By Rachel Craig
Breaking up is, as they say, hard to do – and that’s just as true in business as it is in your personal life. Sometimes, for whatever reason, you have to cut ties with a customer or client, and it’s important to do so in the right way. After all, you may not want to work with them any longer, but you don’t want to burn any bridges in the process of letting them go!
First things first, you need to be sure that breaking off the relationship is the right thing to do. For new businesses, this is often the hardest step – it’s really hard to lose a customer when you’re trying to build up your client list, so you may find yourself making excuses for them. On the other hand, a really bad customer may make you so angry that you just want to throw them out – either extreme is bad for your business.
Take some time to consider the situation calmly and objectively, and assess any options you have to fix the relationship before you cut it off.
If you have a contract with your client, make sure that you check it thoroughly. You should be sure to include cancellation clauses in case of such circumstances, as you could legally be stuck with the client if you don’t. You also need to get together any resources, reports, materials or projects you’ve already promised, so you can offer a complete handover.
Make sure that you know exactly what you need to do to bring the relationship to a conclusion, and prepare to deliver on it in a timely manner. This will help you to break ties cleanly.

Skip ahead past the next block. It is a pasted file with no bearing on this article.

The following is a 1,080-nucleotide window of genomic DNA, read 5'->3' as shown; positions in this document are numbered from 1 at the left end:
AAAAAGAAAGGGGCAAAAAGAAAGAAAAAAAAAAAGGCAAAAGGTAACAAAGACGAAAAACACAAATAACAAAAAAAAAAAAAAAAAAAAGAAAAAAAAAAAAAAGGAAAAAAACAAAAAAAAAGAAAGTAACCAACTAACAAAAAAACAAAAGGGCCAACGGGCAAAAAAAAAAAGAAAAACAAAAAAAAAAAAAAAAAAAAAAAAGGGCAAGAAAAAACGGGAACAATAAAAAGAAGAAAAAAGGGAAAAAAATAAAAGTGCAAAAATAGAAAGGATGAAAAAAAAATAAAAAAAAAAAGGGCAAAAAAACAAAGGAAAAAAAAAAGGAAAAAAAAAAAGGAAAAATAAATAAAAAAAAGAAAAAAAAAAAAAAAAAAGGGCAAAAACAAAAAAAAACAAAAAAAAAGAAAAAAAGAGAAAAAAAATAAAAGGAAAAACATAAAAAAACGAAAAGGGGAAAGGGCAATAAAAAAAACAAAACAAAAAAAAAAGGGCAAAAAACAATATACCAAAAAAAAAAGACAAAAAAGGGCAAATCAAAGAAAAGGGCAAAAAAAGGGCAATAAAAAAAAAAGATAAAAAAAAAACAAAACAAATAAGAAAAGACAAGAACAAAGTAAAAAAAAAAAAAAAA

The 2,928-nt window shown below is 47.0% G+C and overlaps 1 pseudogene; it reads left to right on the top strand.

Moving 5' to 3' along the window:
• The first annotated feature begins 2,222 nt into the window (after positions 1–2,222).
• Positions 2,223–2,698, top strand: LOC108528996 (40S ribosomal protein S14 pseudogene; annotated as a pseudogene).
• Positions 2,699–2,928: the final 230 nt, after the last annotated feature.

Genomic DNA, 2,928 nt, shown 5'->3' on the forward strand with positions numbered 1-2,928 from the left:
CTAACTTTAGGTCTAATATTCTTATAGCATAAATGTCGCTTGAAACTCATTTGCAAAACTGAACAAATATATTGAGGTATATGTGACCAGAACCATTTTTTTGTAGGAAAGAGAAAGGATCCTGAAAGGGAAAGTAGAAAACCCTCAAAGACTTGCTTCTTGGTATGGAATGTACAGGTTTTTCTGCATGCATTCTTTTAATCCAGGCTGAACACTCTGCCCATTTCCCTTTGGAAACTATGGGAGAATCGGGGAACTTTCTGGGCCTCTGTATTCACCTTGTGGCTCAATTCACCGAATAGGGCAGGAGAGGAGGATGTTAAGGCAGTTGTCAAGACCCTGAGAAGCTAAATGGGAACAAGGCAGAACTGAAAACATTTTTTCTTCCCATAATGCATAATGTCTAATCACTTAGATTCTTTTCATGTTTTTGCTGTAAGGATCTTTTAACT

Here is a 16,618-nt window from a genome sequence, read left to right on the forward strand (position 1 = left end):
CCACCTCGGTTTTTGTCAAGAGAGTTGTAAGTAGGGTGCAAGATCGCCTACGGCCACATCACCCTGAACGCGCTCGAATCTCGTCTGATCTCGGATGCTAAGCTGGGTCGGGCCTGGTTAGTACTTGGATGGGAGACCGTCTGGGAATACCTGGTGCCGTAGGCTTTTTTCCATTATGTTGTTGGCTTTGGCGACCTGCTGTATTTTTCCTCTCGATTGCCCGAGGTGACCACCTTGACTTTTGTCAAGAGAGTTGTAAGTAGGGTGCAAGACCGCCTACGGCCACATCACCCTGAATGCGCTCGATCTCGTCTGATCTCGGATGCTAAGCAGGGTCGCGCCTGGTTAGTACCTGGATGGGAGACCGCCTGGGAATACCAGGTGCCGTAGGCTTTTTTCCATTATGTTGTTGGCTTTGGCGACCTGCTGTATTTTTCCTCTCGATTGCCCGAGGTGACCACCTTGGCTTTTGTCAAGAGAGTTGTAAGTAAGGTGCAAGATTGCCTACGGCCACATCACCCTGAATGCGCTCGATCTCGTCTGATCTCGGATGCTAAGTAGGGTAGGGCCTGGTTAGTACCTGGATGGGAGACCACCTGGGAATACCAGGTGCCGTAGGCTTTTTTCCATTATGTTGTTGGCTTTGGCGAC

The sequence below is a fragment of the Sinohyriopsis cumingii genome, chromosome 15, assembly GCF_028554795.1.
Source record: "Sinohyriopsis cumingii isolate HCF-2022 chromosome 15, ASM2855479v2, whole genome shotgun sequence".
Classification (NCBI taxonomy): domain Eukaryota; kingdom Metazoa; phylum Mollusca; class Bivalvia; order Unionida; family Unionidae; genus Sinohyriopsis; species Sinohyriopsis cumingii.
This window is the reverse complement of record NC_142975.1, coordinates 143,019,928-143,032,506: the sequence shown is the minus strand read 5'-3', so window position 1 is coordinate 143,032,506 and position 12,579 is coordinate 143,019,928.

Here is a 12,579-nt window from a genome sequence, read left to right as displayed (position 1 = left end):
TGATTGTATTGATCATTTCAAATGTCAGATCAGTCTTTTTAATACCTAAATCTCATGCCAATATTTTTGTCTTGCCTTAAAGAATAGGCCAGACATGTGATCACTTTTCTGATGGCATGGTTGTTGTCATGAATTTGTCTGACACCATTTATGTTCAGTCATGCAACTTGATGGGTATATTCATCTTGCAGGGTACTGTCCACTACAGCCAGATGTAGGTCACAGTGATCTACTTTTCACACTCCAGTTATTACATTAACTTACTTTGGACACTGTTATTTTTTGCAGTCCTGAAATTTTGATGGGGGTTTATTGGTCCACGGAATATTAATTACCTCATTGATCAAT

When you have a bad relationship with a client, it’s important not to let it drag on too long. There’s a good possibility that they are just as frustrated with you as you are with them, and if you don’t act first they will leave – and slam the door on the way out.
Addressing problems when they arise can help you to fix the relationship before it gets to breaking point; it can also help to ease the transition when it is time to say goodbye.
In most cases, it’s not only appropriate to help your customer move on but highly recommended. If you’re breaking up with them because they just aren’t a good match for your business – rather than their being abusive or failing to pay – then consider whether you can recommend a more suitable company.
This alone can be very helpful if you want to end your relationship on a positive note, as they won’t feel like they’re being thrown out into the cold.
One of the most important questions you need to answer is this: do you ever want the customer to come back? If the current project is the problem, you may be open to working with them in the future – but if it’s actually them, you need to be clear that the door is firmly closed.
Don’t dance around this subject – if you don’t want their business at all, be firm but professional in your statements.
It’s widely regarded as a social faux pas to break up a personal relationship by text or email, so consider whether you’d be happy getting let down the same way in a business relationship. If you’ve conducted most of your business with the client in person or by phone, letting them go by email would be cold and unprofessional. However, if you’ve generally communicated only by email before, it may be acceptable.
When you have your break up conversation, keep calm and professional. Your customer may offer explanations; you don’t have to accept them, but listening is a courtesy that can make this ending smoother. Above all, don’t get into recriminations – simply state your reasons and move on.